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Both nationally and locally, health care markets continue to
undergo rapid change. Through a variety of mechanisms, purchasers
have increased price competition between plans and providers and
some are using available tools to measure, monitor, and reward
quality. Insurers' and providers' response to this purchaser
activity is varied and complex. As a major purchaser and provider
of care, the federal government must understand, monitor and
evaluate the impact of these changes.
In recent years, investigator-initiated research at AHCPR has
provided rigorous evidence about the nature of these developments
and their impact on consumers and communities, in an effort to
take public and private decision makers beyond anecdotes and
speculation. AHCPR's market forces research provided evidence of
the extent of these changes in market structure, ownership, and
contracting patterns, and the impact of these developments on
physicians, consumers, and others. These findings include the
first empirical evidence that physicians' nominal earnings
dropped 4 percent from 1993 to 1994, the first time earnings have
declined since 1982 (the first year that salary data was
More recently, the November issue of Health Affairs included
seven articles by AHCPR-supported researchers and staff from this
initiative, meeting AHCPR's goal of producing useful research
products in less than two years. These articles provide
fundamental knowledge about the link between financing and
delivery of health care and the quality of services. Highlights
- Segmentation of Hospital Markets: Where Do HMO Enrollees Get
Care? Jose Escarce and colleagues suggest that health
maintenance organizations (HMOs) may not systematically
channel their enrollees to high-volume or low-mortality
hospitals. These findings are consistent with other
evidence that in many areas of the country, incentives for
managed care plans to lower costs may outweigh incentives to
- Which Types of Hospital Mergers Save Consumers Money?
Robert A. Connor and colleagues find that, overall,
horizontal mergers benefit consumers but more antitrust
scrutiny is needed.
- Effects of HMO Penetration on Physicians' Work Effort and
Satisfaction Jack Hadley and Jean M. Mitchell document the
extent and nature of physicians' reservations about how they
now practice medicine.
- HMO Market Structure and Performance: 1985-1995 Douglas R.
Wholey and colleagues take a comprehensive look at a decade
of managed care data and find evidence confirming the widely
held perception that hospital days are declining among HMO
patients, while use of ambulatory care is up. Their
analysis not only documents the role of plan competition but
also provides a closer look at the differential patterns of
competition for different kinds of managed care
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Over 80 percent of privately insured Americans now depend on some
form of managed care for their health needs, as do roughly 30
percent of Medicaid recipients and nearly 14 percent of Medicare
beneficiaries. To determine the impact of different features of
health plans on the quality of care provided to patients with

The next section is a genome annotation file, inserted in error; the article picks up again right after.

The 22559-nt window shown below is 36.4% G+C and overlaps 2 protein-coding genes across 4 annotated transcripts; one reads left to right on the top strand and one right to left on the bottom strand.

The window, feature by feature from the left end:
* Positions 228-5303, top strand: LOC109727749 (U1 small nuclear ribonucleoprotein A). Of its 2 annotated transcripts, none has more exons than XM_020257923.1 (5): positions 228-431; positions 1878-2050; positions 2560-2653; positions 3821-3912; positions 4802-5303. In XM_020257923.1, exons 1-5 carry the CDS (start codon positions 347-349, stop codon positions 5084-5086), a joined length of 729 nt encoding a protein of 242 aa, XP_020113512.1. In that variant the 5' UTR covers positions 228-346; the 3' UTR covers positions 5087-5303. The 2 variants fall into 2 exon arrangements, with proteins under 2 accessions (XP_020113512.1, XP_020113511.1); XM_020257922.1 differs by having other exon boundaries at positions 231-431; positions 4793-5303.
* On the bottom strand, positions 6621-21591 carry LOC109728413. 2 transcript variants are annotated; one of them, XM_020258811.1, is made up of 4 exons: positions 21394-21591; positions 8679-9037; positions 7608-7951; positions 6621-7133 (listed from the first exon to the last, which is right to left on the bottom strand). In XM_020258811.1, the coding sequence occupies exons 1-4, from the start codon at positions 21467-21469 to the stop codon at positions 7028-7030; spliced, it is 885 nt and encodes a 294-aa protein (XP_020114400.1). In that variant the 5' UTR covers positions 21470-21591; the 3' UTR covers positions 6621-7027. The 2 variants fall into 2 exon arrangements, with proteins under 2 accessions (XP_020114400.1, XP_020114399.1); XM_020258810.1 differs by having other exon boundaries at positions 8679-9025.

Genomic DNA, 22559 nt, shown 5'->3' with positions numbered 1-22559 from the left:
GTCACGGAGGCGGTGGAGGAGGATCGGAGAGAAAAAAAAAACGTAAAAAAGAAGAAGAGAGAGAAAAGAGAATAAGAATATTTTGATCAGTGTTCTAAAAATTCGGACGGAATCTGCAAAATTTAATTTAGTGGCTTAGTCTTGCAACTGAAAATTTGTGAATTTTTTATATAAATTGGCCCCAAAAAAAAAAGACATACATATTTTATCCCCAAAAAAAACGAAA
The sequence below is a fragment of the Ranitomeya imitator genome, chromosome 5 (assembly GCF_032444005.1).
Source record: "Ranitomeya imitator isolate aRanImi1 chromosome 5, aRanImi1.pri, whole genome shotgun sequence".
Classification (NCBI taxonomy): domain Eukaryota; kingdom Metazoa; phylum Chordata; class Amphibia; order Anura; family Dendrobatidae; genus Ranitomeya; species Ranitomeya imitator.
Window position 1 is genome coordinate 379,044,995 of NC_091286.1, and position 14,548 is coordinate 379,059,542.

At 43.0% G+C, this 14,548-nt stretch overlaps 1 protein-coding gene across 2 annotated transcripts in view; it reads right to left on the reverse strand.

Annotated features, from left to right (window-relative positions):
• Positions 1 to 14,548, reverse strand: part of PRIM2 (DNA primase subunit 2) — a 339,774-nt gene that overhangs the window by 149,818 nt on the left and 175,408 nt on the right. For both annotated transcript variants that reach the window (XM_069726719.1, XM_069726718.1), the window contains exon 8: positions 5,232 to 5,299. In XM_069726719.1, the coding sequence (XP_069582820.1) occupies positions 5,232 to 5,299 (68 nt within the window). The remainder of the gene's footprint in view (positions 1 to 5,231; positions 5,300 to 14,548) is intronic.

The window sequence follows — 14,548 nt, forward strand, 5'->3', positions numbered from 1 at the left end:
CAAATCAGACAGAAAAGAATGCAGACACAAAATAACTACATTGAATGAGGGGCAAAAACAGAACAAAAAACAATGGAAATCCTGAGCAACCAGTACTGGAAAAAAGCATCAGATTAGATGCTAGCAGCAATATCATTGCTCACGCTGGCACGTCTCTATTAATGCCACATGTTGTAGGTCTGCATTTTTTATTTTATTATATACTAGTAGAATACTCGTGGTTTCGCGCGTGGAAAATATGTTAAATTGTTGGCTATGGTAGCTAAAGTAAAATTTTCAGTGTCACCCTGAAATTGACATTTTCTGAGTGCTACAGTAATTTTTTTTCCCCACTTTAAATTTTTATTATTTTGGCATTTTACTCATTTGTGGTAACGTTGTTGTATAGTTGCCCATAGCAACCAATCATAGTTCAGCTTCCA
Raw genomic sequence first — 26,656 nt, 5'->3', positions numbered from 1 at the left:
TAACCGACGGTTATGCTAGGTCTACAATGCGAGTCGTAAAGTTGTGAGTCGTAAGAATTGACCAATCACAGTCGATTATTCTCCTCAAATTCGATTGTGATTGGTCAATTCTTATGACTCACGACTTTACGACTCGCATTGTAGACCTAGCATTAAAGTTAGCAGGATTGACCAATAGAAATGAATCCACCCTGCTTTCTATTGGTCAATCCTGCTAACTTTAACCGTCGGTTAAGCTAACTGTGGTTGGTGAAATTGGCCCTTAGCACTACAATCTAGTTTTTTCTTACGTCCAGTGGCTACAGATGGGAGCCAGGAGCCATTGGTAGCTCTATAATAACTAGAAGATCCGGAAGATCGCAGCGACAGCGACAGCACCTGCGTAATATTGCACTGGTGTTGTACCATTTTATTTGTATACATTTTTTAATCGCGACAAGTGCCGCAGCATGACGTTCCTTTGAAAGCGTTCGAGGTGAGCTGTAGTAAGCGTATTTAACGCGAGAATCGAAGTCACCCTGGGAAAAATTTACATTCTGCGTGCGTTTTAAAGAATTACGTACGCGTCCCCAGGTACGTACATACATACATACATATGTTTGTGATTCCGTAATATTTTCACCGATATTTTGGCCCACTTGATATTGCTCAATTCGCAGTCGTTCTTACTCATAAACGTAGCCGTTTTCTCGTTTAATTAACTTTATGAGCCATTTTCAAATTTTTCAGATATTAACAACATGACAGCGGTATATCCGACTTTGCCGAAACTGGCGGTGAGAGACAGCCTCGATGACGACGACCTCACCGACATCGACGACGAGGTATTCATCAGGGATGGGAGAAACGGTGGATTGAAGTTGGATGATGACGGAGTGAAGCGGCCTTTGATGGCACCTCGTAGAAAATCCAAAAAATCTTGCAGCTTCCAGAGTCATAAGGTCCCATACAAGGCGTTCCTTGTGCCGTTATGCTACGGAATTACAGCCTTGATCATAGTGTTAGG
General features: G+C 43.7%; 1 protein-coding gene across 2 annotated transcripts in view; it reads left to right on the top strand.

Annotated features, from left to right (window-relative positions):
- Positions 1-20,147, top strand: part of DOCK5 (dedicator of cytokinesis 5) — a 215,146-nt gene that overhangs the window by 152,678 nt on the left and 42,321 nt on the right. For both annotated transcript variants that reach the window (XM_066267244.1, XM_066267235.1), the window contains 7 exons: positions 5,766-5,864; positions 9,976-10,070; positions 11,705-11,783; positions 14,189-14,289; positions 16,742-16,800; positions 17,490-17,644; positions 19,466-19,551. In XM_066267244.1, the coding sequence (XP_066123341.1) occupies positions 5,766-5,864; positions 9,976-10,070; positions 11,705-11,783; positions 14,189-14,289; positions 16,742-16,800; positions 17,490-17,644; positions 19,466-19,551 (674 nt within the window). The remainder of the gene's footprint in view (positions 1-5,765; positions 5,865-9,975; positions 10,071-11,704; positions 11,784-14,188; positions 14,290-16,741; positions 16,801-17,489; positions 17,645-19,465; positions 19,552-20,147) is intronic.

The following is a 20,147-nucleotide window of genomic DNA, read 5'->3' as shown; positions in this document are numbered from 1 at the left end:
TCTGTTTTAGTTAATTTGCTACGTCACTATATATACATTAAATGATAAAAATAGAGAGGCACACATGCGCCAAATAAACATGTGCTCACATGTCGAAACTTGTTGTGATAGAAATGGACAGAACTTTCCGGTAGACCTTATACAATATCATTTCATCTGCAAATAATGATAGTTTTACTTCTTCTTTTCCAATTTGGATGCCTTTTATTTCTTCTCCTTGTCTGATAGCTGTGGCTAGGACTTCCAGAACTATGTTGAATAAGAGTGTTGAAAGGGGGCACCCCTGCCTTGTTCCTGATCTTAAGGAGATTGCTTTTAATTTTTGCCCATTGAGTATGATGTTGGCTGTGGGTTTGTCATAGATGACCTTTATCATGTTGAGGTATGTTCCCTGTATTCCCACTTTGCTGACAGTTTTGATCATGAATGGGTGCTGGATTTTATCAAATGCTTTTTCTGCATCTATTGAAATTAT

chronic illnesses and on outcomes, AHCPR, with the American
Association of Health Plans' Foundation (AAHPF), announced the
availability of up to $7 million, over a three-year period
beginning in FY 1998, to support peer-reviewed, outcomes-focused
This research has moved beyond questions of differences between
managed and fee-for-service care or between types of health
maintenance organizations. The focus is now on how changes in
organizational structures and care models being developed by
health plans impact patient health. This research will focus on
special populations, including women, minorities and the elderly.
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More than half of all Americans are now covered by managed care
plans, which often require the use of a primary care physician or
gatekeeper to manage the referral of patients from primary to
specialty care. Primary care is the most frequent site of health
care delivery, and the source of most referrals to secondary and
tertiary care. The rate of referral to specialists from primary
care affects both the cost and quality of health care. More
referrals drive costs up, while inappropriate referrals or
non-referrals harm quality.
AHCPR's research in this area focuses on the processes of
referrals and consultations by primary care clinicians and on
variations in referral patterns. Research also evaluates
strategies that lead to changes in provider behavior and improved
quality of care. Outcomes from recent studies include:
- Investigators from Boston University assessed the cost-effectiveness of interventions to prevent infections in
patients with HIV; the cost-effectiveness of current
protocols varies widely. The results can be used by
physicians and health care organizations to prioritize
treatment for patients with HIV.
- Use of a specialized treatment unit in the Emergency
Department for patients with asthma can reduce costs without
affecting outcomes (relapse rates or subsequent
- Depression and coexisting (medical) illnesses should be
treated together to reduce costs and improve outcomes.
Older primary care patients who are depressed have higher
overall costs than those who are not depressed. However,
the costs are not due to depression but to the effects of
depression on other medical conditions. Improving care and
reducing costs for older patients with depression and other
medical conditions requires that physicians treat both